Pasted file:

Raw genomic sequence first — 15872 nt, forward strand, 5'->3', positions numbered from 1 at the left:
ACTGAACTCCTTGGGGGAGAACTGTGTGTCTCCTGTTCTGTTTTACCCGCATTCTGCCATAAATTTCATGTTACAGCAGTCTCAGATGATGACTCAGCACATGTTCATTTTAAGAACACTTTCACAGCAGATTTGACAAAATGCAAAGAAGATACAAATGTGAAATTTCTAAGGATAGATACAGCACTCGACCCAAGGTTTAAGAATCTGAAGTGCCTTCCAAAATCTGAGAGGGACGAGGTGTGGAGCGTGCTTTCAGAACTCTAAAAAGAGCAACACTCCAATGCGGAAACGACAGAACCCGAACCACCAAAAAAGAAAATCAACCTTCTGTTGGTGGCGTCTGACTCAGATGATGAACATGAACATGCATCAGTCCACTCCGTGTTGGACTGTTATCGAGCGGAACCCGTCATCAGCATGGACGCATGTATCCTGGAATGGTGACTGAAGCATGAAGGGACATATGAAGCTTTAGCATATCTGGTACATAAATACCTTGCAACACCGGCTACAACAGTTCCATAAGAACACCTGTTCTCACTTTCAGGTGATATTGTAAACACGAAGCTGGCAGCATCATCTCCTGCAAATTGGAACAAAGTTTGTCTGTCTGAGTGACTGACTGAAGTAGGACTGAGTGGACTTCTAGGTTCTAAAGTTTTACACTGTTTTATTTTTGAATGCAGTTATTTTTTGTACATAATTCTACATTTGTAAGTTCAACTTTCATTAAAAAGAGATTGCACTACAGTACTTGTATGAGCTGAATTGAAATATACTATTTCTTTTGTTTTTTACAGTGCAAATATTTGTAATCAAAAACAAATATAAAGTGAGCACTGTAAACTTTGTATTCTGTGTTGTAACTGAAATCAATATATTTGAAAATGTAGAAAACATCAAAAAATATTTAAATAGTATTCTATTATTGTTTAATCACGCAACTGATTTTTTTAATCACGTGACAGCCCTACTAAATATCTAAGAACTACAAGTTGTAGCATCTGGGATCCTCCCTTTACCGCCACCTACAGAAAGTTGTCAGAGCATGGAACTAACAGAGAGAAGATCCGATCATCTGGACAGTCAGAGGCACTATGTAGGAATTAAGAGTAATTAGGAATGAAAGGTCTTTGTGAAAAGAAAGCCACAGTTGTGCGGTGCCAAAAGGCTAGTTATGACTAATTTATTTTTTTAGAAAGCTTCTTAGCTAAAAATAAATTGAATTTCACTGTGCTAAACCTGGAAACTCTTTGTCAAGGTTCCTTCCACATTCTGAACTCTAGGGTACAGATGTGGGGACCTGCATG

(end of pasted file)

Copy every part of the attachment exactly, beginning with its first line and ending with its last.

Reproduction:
Raw genomic sequence first — 15872 nt, forward strand, 5'->3', positions numbered from 1 at the left:
ACTGAACTCCTTGGGGGAGAACTGTGTGTCTCCTGTTCTGTTTTACCCGCATTCTGCCATAAATTTCATGTTACAGCAGTCTCAGATGATGACTCAGCACATGTTCATTTTAAGAACACTTTCACAGCAGATTTGACAAAATGCAAAGAAGATACAAATGTGAAATTTCTAAGGATAGATACAGCACTCGACCCAAGGTTTAAGAATCTGAAGTGCCTTCCAAAATCTGAGAGGGACGAGGTGTGGAGCGTGCTTTCAGAACTCTAAAAAGAGCAACACTCCAATGCGGAAACGACAGAACCCGAACCACCAAAAAAGAAAATCAACCTTCTGTTGGTGGCGTCTGACTCAGATGATGAACATGAACATGCATCAGTCCACTCCGTGTTGGACTGTTATCGAGCGGAACCCGTCATCAGCATGGACGCATGTATCCTGGAATGGTGACTGAAGCATGAAGGGACATATGAAGCTTTAGCATATCTGGTACATAAATACCTTGCAACACCGGCTACAACAGTTCCATAAGAACACCTGTTCTCACTTTCAGGTGATATTGTAAACACGAAGCTGGCAGCATCATCTCCTGCAAATTGGAACAAAGTTTGTCTGTCTGAGTGACTGACTGAAGTAGGACTGAGTGGACTTCTAGGTTCTAAAGTTTTACACTGTTTTATTTTTGAATGCAGTTATTTTTTGTACATAATTCTACATTTGTAAGTTCAACTTTCATTAAAAAGAGATTGCACTACAGTACTTGTATGAGCTGAATTGAAATATACTATTTCTTTTGTTTTTTACAGTGCAAATATTTGTAATCAAAAACAAATATAAAGTGAGCACTGTAAACTTTGTATTCTGTGTTGTAACTGAAATCAATATATTTGAAAATGTAGAAAACATCAAAAAATATTTAAATAGTATTCTATTATTGTTTAATCACGCAACTGATTTTTTTAATCACGTGACAGCCCTACTAAATATCTAAGAACTACAAGTTGTAGCATCTGGGATCCTCCCTTTACCGCCACCTACAGAAAGTTGTCAGAGCATGGAACTAACAGAGAGAAGATCCGATCATCTGGACAGTCAGAGGCACTATGTAGGAATTAAGAGTAATTAGGAATGAAAGGTCTTTGTGAAAAGAAAGCCACAGTTGTGCGGTGCCAAAAGGCTAGTTATGACTAATTTATTTTTTTAGAAAGCTTCTTAGCTAAAAATAAATTGAATTTCACTGTGCTAAACCTGGAAACTCTTTGTCAAGGTTCCTTCCACATTCTGAACTCTAGGGTACAGATGTGGGGACCTGCATG